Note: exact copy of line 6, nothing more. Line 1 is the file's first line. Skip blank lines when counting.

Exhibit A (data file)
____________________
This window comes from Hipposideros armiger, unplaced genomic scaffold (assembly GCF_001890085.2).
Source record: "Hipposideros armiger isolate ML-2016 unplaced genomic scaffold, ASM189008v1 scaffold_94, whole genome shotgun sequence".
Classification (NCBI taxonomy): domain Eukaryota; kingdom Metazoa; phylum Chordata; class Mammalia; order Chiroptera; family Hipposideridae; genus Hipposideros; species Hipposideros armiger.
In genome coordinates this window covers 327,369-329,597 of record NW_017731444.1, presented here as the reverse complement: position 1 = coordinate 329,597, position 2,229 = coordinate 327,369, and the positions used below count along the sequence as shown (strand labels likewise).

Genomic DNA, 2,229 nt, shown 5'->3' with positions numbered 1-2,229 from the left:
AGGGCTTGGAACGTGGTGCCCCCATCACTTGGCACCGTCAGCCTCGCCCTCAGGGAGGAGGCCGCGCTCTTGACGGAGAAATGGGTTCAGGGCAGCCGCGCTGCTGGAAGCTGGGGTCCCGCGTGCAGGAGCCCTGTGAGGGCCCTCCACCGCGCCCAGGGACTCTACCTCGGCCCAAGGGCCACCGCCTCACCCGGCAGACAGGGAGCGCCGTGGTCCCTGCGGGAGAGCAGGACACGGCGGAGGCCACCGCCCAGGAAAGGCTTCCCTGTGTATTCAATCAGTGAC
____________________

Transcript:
AGGGCTTGGAACGTGGTGCCCCCATCACTTGGCACCGTCAGCCTCGCCCTCAGGGAGGAGGCCGCGCTCTTGACGGAGAAATGGGTTCAGGGCAGCCGCGCTGCTGGAAGCTGGGGTCCCGCGTGCAGGAGCCCTGTGAGGGCCCTCCACCGCGCCCAGGGACTCTACCTCGGCCCAAGGGCCACCGCCTCACCCGGCAGACAGGGAGCGCCGTGGTCCCTGCGGGAGAGCAGGACACGGCGGAGGCCACCGCCCAGGAAAGGCTTCCCTGTGTATTCAATCAGTGAC